Oh, what a wonderful way to get to work! How brilliant! I’m not used to them at all, as you can tell… I’ve been in Finland in the winter, but that’s the only really cold place I’ve been in winter before now. When you’re living in England, you really, really don’t want to go cold places in the winter, unless it’s for skiing, in which case there are, obviously, no rivers….

  3. Kelly says:

    I second those Rideau Canal memories, it was always a trip with your class at School and so much fun, especially chomping on beaver tails (like naan bread dusted in cinnamon & sugar). Not just students but many politicians & civil servants skate to work as the government offices line the Canal. Hockey played on a frozen river/pond is a common Canadian activity for young and old alike.

    • Theodora says:

      All you bloody Canadians are making me want to go to Canada now 🙁

      Hear you also have amazing skiing…

  4. Honestly, I really enjoy your love affair with ice, even after having escaped from Canada where I nearly died on a glacier, nearly froze waiting for a streetcar slightly drunk, and got stranded on snowbanks driving when I still lived on a farm. I thawed reading anything exotic and tropical, always planning my escape.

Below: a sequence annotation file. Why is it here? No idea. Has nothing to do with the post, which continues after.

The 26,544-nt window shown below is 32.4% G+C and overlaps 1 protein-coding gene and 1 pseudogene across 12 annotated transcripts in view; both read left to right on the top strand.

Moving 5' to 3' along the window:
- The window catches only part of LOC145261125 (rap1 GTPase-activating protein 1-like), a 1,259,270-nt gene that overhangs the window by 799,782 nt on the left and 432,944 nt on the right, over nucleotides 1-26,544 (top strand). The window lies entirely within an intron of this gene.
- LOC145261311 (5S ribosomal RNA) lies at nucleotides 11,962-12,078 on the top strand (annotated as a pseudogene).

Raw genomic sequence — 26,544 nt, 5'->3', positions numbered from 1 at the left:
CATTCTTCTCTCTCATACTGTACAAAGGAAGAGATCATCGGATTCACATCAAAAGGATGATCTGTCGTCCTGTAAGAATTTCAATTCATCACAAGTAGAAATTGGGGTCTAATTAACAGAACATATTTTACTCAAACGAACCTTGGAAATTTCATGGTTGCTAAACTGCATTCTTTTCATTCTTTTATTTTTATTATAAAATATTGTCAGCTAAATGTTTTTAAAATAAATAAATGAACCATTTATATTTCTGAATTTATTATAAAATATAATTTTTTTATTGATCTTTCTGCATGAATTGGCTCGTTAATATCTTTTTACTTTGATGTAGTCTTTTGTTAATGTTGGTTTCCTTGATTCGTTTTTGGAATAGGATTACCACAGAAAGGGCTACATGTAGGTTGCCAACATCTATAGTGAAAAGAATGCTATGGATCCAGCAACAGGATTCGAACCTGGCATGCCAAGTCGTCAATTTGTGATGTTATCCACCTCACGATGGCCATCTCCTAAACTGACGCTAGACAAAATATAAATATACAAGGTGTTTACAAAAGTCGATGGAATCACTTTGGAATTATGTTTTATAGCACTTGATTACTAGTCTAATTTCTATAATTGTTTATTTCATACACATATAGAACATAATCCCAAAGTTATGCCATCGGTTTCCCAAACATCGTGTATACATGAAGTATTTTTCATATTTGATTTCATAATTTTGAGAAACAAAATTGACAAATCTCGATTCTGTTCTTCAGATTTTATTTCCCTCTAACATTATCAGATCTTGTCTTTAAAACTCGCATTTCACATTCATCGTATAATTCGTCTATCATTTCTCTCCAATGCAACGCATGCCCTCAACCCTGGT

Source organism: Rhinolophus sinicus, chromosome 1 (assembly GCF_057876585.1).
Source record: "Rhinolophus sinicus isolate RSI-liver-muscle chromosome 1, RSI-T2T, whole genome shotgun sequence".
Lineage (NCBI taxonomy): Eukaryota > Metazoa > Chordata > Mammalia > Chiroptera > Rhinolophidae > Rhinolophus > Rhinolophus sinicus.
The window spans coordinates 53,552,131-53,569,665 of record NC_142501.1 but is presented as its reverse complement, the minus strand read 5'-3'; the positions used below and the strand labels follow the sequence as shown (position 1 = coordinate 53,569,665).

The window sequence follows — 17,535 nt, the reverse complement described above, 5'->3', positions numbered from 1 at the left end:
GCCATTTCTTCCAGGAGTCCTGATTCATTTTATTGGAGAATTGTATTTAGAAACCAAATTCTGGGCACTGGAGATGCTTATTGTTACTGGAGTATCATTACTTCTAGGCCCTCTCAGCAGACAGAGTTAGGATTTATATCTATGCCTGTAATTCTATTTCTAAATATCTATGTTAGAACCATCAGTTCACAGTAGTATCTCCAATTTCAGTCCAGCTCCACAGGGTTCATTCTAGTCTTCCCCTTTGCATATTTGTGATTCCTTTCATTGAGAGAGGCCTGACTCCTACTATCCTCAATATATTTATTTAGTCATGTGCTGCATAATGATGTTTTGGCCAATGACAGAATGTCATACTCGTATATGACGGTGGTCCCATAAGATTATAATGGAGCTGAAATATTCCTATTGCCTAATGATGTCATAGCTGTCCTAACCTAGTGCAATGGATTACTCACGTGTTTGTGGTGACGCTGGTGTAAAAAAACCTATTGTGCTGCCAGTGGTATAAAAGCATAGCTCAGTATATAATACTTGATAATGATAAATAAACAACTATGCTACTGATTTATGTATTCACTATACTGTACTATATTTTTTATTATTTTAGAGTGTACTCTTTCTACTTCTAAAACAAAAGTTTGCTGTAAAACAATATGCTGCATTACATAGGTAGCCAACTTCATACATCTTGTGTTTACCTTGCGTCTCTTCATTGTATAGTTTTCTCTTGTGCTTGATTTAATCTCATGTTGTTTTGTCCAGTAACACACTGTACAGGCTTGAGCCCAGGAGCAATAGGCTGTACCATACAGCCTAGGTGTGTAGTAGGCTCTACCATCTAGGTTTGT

Now I enjoy your writing the same way I once enjoyed Dostoevsky’s soulful characters as opposed to placid bodies wasting away on hot beaches.
    Now I understand your choice.

    • Theodora says:

      It’s not a choice I’d have made three years ago, coming from the UK, believe you me! And the primary reason for Harbin or this region was for Zac to get well-accented Chinese — but, now, I’m finding it really, really fascinating.

      What’s amazing is that the human body adapts. When we were in Egypt in the summer, 35 felt cool; in Asia, 20 felt positively chilly; in Harbin in the winter -10 can feel warm.

  5. Nonplussed says:

    Life is not terribly magical at the moment so thank you for bringing a few moments of vicarious wonder and excitement into one’s humdrum life. This was lovely.

    • Theodora says:

      Thank you! You will love the ice sculpture pictures when I get them up. That’s also a truly, truly magical moment. Sunrise over Gokyo Ri type magical.

  6. Ainlay says:

    Not even the lure of driving tanks on frozen rivers could make me endure -22F weather. I hate the cold! I bet that 6th floor walk up makes you very organized before you leave in the morning since you don’t want to just race back up for that wallet you forgot!

    • Theodora says:

      Oh Jesus, yes. -30, in fact, makes you organised. Although it’s a lot warmer than that now. Going out is rather like it used to be when Zac was a newborn. A whole rigmarole of hats, gloves, final checks… So different from hot climates.

  7. Charli says:

    There’s something very alluring about a frozen wonderland. However one with tanks, ice slides and frozen staircases, well, that’s just the icing on the cake!